Sainsburys was using bio-degrable plastic carrier bags in Sussex during the late 1970's - hardly a 'new' idea.

What is wrong with a choice of paper bags which have been widely used in the US for decades? Perfectly acceptable for the many that drive to the supermarket.
Biodegradable and compostable are two different things. Biodegradable means it will break down quicker in a landfill than normal plastic bags which could still be 60 or 70 years. The compostable ones break down in the composting process (at home or in a food waste system) which means they take like weeks to break down.

Why destroy loads of trees to make paper bags? It's just swapping one environmentally damaging type of bag for another.
[quote][p][bold]Phixer[/bold] wrote: Sainsburys was using bio-degrable plastic carrier bags in Sussex during the late 1970's - hardly a 'new' idea. What is wrong with a choice of paper bags which have been widely used in the US for decades? Perfectly acceptable for the many that drive to the supermarket.[/p][/quote]Biodegradable and compostable are two different things. Biodegradable means it will break down quicker in a landfill than normal plastic bags which could still be 60 or 70 years. The compostable ones break down in the composting process (at home or in a food waste system) which means they take like weeks to break down. Why destroy loads of trees to make paper bags? It's just swapping one environmentally damaging type of bag for another. rozmister

7:40am Thu 16 Jan 14

we-shall-see says...

I am in a total confusion over the carrier bag lark ……. we are told not to use plastic bags and go for alternatives such as hessian - many of which are sold at the checkouts of almost every major supermarket, and yet I read a while ago, that the production and growth of hemp/hessian is far worse for the environment in the long run because of the impact of cutting down trees to expand growth areas ……

Can anyone clarify? I mean *really* clarify, not blind us with bull-shine and political spin?!
I am in a total confusion over the carrier bag lark ……. we are told not to use plastic bags and go for alternatives such as hessian - many of which are sold at the checkouts of almost every major supermarket, and yet I read a while ago, that the production and growth of hemp/hessian is far worse for the environment in the long run because of the impact of cutting down trees to expand growth areas …… Can anyone clarify? I mean *really* clarify, not blind us with bull-shine and political spin?! we-shall-see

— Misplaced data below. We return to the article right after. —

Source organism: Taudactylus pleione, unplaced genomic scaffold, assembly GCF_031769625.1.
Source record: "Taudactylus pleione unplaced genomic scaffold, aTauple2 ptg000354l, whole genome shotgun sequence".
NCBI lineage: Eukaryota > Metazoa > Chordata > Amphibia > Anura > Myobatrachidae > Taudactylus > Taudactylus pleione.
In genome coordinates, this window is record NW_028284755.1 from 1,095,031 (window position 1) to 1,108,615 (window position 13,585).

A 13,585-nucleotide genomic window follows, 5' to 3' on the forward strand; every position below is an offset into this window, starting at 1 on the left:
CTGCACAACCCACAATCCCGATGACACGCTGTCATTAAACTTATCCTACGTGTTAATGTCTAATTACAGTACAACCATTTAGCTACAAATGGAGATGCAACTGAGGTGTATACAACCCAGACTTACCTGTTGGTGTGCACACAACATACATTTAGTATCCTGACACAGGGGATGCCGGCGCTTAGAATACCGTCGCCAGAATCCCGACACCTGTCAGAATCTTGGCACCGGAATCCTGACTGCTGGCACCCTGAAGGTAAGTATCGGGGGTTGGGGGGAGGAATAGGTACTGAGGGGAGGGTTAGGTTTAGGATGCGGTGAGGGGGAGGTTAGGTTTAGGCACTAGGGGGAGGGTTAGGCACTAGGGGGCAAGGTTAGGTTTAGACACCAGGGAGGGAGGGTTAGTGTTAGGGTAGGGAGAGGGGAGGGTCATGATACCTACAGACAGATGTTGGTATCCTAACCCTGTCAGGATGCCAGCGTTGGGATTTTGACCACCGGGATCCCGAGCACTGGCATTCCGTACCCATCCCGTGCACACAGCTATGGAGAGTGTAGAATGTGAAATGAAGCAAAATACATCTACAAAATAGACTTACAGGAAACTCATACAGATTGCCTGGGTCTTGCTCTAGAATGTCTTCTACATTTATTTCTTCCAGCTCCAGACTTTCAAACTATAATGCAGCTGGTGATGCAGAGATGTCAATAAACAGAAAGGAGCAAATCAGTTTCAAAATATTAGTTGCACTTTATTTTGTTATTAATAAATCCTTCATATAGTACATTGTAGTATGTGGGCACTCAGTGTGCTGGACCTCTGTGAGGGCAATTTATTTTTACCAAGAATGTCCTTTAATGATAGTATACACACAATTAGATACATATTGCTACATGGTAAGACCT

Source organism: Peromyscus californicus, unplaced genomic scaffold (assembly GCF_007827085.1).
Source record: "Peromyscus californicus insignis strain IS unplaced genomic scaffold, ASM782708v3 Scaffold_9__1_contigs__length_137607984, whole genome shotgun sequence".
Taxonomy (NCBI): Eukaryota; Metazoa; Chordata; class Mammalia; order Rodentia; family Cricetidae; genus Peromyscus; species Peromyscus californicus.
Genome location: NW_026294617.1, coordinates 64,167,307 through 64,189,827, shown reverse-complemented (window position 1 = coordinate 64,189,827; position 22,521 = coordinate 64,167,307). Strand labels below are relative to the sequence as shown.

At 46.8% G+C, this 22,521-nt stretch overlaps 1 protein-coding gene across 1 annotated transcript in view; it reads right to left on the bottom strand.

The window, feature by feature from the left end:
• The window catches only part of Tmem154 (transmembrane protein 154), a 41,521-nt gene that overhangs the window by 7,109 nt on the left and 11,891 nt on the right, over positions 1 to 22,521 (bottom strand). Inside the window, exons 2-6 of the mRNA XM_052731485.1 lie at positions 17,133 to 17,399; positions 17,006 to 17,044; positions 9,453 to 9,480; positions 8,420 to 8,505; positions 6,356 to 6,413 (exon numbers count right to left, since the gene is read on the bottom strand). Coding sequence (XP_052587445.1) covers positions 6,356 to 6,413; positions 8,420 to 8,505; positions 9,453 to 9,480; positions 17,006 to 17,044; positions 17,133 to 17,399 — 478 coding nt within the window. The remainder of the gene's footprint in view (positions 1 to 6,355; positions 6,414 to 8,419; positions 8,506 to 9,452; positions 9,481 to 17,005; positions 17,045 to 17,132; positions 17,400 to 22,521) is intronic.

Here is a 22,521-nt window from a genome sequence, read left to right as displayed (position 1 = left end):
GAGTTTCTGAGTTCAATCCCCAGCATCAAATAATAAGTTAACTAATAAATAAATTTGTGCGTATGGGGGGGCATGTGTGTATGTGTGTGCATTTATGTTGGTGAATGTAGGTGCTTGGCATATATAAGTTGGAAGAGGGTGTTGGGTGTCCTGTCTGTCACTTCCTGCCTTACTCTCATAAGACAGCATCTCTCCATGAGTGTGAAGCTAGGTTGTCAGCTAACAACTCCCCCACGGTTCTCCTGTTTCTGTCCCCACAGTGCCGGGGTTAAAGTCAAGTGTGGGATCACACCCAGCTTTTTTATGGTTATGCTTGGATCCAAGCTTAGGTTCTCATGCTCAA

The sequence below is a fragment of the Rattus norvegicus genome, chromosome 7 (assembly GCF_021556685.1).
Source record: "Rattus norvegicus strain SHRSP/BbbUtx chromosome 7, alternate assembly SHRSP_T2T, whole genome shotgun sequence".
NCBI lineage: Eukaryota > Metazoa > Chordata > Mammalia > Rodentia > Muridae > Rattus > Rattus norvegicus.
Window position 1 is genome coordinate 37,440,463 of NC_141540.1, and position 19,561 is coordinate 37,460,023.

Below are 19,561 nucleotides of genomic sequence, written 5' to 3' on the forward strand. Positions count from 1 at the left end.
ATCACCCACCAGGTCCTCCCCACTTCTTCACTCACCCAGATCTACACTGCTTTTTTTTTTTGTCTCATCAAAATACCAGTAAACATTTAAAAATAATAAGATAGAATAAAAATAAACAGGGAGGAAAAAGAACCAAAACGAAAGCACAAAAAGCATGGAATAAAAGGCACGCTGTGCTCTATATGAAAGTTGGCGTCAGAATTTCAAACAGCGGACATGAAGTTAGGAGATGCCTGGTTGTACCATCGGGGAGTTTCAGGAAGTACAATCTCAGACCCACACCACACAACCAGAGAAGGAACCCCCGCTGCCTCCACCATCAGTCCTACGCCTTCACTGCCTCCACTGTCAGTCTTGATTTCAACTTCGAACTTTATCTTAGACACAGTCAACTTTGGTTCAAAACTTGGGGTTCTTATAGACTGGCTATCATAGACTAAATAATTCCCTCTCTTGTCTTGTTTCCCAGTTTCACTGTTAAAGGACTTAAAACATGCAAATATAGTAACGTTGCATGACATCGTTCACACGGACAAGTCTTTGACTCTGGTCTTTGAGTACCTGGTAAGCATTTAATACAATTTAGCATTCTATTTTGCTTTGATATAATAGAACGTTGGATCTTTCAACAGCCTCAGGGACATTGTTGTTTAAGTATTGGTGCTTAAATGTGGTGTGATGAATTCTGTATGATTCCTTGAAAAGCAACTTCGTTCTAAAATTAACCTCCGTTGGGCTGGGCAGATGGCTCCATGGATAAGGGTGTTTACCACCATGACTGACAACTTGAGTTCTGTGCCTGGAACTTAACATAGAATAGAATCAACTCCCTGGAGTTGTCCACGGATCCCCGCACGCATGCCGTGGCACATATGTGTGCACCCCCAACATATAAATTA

11:16am Thu 16 Jan 14

Chris the plumber says...

soon supermarkets will have to charge 5p for a carrier bag, its the EU`s idea to reduce the use of plastic bags. and we should rebel against such a tax
and to say the existing carrier bags don't degrade is rubbish I hung a Tesco carrier bag full washed used glass jars in my garden shed 12 months ago..
all the jars are on the floor and the bag now goes to dust if touched
soon supermarkets will have to charge 5p for a carrier bag, its the EU`s idea to reduce the use of plastic bags. and we should rebel against such a tax and to say the existing carrier bags don't degrade is rubbish I hung a Tesco carrier bag full washed used glass jars in my garden shed 12 months ago.. all the jars are on the floor and the bag now goes to dust if touched Chris the plumber

11:50am Thu 16 Jan 14

BarrHumbug says...

I wish it would stop raining......
I wish it would stop raining...... BarrHumbug

12:59pm Thu 16 Jan 14

topofall says...

Hope these bags decompose better than the ones we have bought in the past to use in our compost bin. The bin is still full of the **** things years later.
Hope these bags decompose better than the ones we have bought in the past to use in our compost bin. The bin is still full of the **** things years later. topofall